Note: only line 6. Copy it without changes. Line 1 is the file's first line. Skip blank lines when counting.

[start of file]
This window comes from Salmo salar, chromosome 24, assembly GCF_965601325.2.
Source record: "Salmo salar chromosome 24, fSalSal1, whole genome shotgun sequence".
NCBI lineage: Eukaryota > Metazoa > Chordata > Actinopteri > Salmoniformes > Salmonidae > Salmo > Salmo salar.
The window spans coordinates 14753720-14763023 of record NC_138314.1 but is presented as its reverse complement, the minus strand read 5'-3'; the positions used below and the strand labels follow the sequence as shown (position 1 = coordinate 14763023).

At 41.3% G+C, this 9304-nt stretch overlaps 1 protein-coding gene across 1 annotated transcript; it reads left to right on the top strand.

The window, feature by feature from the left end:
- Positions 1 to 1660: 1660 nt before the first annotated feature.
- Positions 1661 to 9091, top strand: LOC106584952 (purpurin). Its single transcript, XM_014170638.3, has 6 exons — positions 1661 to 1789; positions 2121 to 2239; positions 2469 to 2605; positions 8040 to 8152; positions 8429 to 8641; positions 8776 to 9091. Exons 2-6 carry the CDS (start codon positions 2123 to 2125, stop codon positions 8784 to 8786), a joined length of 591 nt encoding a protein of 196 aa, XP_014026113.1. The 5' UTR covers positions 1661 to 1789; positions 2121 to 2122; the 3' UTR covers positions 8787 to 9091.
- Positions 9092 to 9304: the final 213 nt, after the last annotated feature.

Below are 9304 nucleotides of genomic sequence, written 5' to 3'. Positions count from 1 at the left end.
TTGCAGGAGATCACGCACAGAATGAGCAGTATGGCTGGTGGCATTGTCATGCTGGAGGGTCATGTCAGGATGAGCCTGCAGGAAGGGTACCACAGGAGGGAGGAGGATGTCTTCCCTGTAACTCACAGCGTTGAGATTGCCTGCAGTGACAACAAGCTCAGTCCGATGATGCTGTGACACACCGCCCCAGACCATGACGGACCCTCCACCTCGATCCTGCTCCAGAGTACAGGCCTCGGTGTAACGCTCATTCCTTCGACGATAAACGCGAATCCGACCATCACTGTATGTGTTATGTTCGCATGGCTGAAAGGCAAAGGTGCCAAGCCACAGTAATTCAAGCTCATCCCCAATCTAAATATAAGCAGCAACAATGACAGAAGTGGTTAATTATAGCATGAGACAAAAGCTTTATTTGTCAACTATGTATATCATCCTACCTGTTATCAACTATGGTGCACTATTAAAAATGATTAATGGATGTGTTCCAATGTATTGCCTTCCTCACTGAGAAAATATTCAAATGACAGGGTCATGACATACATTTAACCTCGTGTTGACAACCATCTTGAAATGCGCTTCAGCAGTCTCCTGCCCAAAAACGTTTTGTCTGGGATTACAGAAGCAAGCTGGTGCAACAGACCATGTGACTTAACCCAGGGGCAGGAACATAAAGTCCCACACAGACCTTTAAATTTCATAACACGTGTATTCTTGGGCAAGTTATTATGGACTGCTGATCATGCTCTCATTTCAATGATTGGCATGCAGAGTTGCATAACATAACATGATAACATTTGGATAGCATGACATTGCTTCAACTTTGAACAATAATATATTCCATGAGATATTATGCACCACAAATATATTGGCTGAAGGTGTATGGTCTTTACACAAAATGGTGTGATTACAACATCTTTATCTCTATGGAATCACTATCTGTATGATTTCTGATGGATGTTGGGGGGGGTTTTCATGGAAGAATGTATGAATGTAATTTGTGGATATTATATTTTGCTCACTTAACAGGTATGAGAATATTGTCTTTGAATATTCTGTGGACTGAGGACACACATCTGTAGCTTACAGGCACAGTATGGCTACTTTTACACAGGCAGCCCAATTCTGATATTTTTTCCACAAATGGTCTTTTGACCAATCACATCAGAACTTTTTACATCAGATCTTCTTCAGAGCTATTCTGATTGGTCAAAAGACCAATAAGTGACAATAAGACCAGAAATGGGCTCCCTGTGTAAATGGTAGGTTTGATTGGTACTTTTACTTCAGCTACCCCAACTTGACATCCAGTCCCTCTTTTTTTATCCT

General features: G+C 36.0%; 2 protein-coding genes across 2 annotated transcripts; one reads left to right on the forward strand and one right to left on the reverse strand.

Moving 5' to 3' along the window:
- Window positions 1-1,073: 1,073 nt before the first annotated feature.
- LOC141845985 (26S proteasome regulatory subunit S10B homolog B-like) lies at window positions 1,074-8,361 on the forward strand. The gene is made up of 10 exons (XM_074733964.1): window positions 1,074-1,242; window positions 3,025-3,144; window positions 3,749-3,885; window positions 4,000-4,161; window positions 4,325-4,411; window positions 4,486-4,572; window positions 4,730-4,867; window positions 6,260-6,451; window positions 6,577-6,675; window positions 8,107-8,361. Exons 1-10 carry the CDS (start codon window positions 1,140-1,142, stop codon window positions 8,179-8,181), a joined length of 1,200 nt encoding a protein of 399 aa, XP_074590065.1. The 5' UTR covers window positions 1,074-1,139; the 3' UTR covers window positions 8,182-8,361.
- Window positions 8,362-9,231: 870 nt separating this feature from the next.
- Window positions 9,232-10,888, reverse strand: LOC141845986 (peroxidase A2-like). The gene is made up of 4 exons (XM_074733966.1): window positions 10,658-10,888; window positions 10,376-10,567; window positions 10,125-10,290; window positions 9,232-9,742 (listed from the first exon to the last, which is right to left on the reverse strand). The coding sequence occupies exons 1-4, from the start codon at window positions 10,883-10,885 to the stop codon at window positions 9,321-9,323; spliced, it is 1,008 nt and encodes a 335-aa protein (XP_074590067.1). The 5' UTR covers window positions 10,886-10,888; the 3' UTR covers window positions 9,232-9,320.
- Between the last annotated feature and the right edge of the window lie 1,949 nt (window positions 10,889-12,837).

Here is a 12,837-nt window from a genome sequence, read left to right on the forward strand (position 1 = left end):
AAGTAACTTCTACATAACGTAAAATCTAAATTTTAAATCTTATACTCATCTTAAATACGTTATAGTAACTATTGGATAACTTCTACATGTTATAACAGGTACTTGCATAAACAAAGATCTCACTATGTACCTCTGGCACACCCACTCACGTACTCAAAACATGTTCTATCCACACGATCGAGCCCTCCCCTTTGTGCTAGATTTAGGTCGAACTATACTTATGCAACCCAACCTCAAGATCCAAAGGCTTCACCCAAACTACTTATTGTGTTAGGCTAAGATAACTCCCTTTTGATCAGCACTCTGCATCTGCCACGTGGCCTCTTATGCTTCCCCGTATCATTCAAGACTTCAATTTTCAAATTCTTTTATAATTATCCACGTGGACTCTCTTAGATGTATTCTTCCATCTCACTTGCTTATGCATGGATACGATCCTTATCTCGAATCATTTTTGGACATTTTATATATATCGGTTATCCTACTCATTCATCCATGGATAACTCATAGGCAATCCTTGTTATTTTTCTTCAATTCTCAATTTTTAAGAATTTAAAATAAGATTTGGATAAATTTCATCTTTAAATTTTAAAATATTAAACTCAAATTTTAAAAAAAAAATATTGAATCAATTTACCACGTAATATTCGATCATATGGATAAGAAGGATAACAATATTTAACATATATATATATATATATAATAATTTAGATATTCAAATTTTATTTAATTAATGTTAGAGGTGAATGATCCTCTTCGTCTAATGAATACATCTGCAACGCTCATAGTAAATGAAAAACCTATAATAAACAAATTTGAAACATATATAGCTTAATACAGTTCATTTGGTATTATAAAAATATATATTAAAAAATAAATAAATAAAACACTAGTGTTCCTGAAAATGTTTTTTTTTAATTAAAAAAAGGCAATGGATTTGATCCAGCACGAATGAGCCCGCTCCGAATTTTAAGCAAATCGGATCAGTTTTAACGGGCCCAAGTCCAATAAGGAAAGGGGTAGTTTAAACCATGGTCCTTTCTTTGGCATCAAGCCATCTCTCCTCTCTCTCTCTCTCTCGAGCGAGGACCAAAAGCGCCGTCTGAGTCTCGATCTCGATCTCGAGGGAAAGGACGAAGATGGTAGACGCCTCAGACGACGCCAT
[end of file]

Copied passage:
The window, feature by feature from the left end: